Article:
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San Ysidro Land Port of Entry 
Wednesday 01 Sep 2010
 
The future's bright... 
 
 
 
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07/09/10 S. Auerbach, F.A.I.A., Chevy Chase, Md
Leaving the desig of the building aside, what the devil is an ICONIC mast?

Of what is it iconic ? ("in art to statues and busts sculptured accordig to fixed or conventional representation or symbolism.": from Webster's Collegiate Dictionary. My-oh-my am I tired of the misuse of that word.
07/09/10 Snafu, El Paso
Is this an idea for the new bridge they've hinted at wanting to building here in El Paso? There's no location at all...

Most of the ports of entry I've ever seen around here in Texas are over crowded, stark grey, function follows form structures....this would be a nice change
 

The Miller Hull Partnership unveils designs for San Ysidro U.S. Land Port of Entry 

The San Ysidro Land Port of Entry is designed to be the port of the future, not only operationally, but also in terms of high-performance buildings. Designed by architectural firm, The Miller Hull Partnership, all three phases of the project are targeted to achieve LEED Platinum certification due to energy efficiency, water conservation strategies, and an integrated design process. Most notable is the potential of achieving net zero energy in all the occupied spaces, the first facility open 24/7, 365 days a year to achieve this in the United States.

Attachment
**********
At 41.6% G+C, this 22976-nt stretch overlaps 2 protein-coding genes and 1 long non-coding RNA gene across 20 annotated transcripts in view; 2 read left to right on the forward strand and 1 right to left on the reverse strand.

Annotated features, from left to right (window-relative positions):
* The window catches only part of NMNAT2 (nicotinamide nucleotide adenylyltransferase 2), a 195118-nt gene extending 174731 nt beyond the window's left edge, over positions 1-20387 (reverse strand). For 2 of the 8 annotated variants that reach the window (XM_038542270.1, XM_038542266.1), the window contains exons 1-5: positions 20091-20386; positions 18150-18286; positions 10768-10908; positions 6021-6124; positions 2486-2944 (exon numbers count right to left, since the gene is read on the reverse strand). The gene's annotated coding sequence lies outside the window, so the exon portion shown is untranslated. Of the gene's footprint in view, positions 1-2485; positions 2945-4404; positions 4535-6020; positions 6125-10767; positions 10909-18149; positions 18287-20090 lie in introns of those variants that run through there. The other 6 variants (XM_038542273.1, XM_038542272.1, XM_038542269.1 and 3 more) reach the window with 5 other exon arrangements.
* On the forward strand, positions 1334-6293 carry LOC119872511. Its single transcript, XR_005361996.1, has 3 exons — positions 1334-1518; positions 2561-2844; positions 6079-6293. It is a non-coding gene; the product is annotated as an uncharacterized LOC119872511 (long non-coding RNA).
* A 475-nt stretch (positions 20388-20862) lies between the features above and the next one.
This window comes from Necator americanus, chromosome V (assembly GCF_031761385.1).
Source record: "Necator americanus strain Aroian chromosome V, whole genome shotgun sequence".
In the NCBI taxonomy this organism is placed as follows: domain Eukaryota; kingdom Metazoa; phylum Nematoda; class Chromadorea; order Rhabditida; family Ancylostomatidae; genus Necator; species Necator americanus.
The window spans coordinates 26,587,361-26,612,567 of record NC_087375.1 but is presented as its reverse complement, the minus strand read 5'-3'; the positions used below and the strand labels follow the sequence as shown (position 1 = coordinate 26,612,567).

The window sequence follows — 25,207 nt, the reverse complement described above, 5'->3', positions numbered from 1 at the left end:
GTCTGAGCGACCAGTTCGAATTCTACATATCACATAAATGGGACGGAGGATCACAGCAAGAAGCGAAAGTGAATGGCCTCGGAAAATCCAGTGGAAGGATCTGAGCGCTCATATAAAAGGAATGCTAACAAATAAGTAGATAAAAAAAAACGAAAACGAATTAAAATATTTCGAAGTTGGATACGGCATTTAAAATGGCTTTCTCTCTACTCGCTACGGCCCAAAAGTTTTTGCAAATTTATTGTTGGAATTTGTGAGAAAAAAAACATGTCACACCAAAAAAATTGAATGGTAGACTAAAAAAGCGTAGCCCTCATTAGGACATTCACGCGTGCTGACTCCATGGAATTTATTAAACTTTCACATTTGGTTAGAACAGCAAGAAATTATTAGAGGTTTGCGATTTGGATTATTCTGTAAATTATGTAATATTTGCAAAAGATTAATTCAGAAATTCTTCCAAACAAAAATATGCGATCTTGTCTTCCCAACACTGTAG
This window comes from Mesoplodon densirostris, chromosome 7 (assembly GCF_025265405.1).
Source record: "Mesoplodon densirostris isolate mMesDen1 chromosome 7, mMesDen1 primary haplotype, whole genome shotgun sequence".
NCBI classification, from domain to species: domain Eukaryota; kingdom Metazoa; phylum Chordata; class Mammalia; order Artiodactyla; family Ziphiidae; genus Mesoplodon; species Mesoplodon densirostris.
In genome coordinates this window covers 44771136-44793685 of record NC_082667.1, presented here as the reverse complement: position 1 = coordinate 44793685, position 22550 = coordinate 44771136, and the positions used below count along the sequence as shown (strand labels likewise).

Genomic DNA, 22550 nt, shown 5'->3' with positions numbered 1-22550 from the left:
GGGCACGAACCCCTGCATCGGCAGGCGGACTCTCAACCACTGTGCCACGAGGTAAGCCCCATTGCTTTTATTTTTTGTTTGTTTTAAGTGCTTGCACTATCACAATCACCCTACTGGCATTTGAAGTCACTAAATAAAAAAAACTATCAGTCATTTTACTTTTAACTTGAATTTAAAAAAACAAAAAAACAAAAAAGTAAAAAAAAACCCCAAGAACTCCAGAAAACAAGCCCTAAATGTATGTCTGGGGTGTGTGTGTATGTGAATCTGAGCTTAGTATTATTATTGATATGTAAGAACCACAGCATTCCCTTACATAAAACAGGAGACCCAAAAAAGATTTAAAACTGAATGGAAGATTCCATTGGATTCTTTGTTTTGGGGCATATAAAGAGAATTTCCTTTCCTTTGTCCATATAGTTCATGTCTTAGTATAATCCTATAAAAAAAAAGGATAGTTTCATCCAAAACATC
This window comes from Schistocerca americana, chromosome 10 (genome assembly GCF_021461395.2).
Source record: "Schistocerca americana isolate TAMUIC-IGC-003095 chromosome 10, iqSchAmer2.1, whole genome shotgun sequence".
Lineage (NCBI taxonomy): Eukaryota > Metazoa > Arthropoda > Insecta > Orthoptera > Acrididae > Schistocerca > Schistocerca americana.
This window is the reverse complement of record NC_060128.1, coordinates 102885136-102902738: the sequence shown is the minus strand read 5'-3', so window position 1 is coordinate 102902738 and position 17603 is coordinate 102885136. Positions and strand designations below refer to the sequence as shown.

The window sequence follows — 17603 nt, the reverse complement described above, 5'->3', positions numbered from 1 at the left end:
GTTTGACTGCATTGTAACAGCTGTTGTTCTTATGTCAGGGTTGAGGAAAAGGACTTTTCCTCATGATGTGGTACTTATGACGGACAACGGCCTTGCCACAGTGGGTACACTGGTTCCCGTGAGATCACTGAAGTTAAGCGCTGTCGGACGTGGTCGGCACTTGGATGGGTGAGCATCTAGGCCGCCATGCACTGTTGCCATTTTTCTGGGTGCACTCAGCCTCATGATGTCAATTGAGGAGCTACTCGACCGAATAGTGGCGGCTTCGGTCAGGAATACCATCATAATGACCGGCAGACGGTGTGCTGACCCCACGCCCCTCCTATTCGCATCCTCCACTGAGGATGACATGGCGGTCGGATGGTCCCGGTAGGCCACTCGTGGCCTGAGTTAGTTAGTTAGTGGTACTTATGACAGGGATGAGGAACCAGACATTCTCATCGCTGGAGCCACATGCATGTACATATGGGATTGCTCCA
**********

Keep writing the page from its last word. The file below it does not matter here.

Approximately 102,000 people cross the border here between Mexico and the United States daily. The redevelopment project hopes to improve operational efficiency, security and safety for cross-border travellers and federal agencies at the San Ysidro Land Port of Entry. The project includes accommodating 34 lanes of traffic—each with two stacked inspection booths, a 200,000 sq ft administrative and operations facility, 110,000 sq ft of primary and secondary vehicle inspection canopy, a new northbound and southbound connection to Mexico’s planned El Chaparral Land Point of Entry facility, and ancillary buildings for the Department of Homeland Security.

Four 100-foot iconic masts will extend from a 725ft ‘pillow’ canopy that covers lanes of traffic going into the United States. The canopy here, as well as the one covering the second inspection facility, is composed of ETFE (Ethylene Tetrafluoroethylene), the same material used for the National Aquatics Center for the 2008 Beijing Olympics. This material allows for rain and sun protection for the officers in booths, and because of its translucent nature allows for natural light thereby requiring no artificial lighting during the day. The design reasoning behind the use of the canopies was also for security: the canopy’s thin nature provides unimpeded views to cars queuing at the border.

Construction of phase one will begin next year, and comprises of the northbound primary inspection lanes and booths, the northbound secondary inspection facilities, and associated canopies that cover these facilities.

Key Facts

Status Concept design
Value 0(m€)
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The Miller Hull Partnership
www.millerhull.com

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